Happy Birthday to your sales opportunity on its fifth birthday. It's been amazing to watch you share a picture of your opportunity every month for sixty months, but if I can be honest, the poor thing hasn't matured at all during this time. Now it has fallen so far behind its peers and is going to have a terrible time catching up. Even though it may seem harsh, you are to blame for its arrested development. While all the other salespeople were working on developing their opportunities, you neglected yours.
I remember the day you announced that you had created a brand new opportunity. You were beaming, satisfied that you finally created the opportunity you had long dreamed about. You carefully documented the opportunity in the CRM, typing in the highest revenue number of your time in sales, a number greater than any deal before or since that day. Some of your peers were jealous, having never seen such a great opportunity. They all wanted to know how exactly you managed to accomplish such a rare feat.
How I Met Your Mother
Your notes on the first meeting tell the story of how you booked the first meeting with your client. It was love at first sight. You had amazing rapport with the decision maker, and it was clear they loved you. Talking to your contact was like talking to your best friend. Your main contact was impressed by the success of our company and our founder's origin story, one that will eventually become a Marvel movie, or at least be streamed on Netflix with Mark Wahlberg as the CEO. Well, it's either Wahlberg or Nicolas Cage.
As the conversation continued, your notes suggest that your contact was impressed by all the well-recognized companies that we call clients, but your decision maker didn't say much about the logos. You got the feeling that your contact started to withdraw a bit. Undeterred, you did exactly what you have been taught and trained to do, sharing how our solution is different than our competitor's, and how it solves our client's problems better than anything else on the market. Your contact nodded, indicating they understood how valuable our solution is and how it going to improve their results.
You must have been thrilled when your client lit up when you asked them a question, after suffering through what sounded like a horrible droning sound as you filibustered, incessantly talking without taking a breath, and leaving no room for your contact to speak. Your contact tried to ask questions, and you answered all of them, continually bringing back to our solution. You had all the right answers, and you made sure your client knew that you believe that our solution is right for them.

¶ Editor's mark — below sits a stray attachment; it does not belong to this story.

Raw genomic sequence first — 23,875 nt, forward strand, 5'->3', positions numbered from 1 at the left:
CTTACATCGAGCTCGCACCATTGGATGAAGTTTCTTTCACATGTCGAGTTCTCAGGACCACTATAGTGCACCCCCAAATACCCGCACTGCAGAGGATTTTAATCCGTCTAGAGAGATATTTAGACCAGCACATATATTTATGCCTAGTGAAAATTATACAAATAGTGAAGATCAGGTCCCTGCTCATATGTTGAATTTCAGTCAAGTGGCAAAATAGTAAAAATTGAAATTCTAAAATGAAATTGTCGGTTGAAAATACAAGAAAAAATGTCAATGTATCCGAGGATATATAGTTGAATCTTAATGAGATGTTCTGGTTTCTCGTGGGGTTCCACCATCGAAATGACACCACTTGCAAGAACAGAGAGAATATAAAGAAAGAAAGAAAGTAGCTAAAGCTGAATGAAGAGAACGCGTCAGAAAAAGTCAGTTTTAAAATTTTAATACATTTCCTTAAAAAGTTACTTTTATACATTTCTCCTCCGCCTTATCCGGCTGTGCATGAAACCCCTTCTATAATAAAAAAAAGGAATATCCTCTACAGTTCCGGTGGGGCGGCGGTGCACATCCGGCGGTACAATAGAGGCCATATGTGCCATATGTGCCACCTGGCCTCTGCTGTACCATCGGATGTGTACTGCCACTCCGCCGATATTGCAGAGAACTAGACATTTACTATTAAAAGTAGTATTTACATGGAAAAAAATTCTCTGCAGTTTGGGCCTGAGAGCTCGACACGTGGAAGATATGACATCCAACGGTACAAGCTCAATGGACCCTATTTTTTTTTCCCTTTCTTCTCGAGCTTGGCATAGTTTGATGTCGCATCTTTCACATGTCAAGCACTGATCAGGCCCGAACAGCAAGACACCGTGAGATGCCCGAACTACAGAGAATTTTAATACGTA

A Bad First Date Ends Badly
At the end of the meeting, your contact thanked you for sharing all the information you provided and the time you spent with them. Your contact also said they were impressed by you, our company, and our solution. They said "It was impressive," before they asked you to call them back in the following week to schedule another meeting. It's now been close to two hundred and fifty weeks without any contact.
It seems to me that the opportunity you created was not created with your prospective client. You called three times in the following week, but each time you had to leave a message. You sent five emails, and your contact didn't respond to any of your begging and pleading for help with your new opportunity, telling them you cannot develop the opportunity by yourself, and that you need their help. Because you didn't want to seem desperate, you didn't follow up again for two weeks, trying everything possible to get them to reengage, but still, there was no communication.
As time passed, your opportunity grew older, never developing, never getting the attention it needed or deserved. Even though you loved your opportunity, your prospective client did not. The decision maker decided that they were not willing to develop this opportunity with you. They didn't see a future with you or your opportunity. Instead, they bought from one of our competitors, one that was more helpful, someone they could see themselves working with for a long time into the future.
While all the other opportunities passed through the first meeting to the second meeting, your opportunity never made it past discovery. Imagine how your opportunity has felt watching all of their peers make it through all the stages of the sales conversation and ending up with a signed contract while it languished in your pipeline. You abandoned your opportunity and moved on to other opportunities spending your time with them, and helping them mature into deals without any concern for the opportunity that is still sitting in your pipeline today, having never been touched or updated since you entered it in the CRM.
Today, I regret to inform you that, on its fifth birthday, your opportunity is being removed from your pipeline. You are no longer going to be able to count the revenue as part of your plan to reach your goals. In the future, no deal will be allowed to remain in the pipeline more than two times the average deal cycle, and then only if there is a consistent effort on the client's side and continual progress.
While you may believe this is a criticism of the salesperson, and in some ways it is, but the real indictment is the sales manager that allows non-opportunities to provide the false confidence that causes sales organizations to miss their goals and targets.
You don't have to give up on a difficult-to-win client. Instead, you can move the non-opportunity back a stage or return it to a status that suggests you still need to create an opportunity.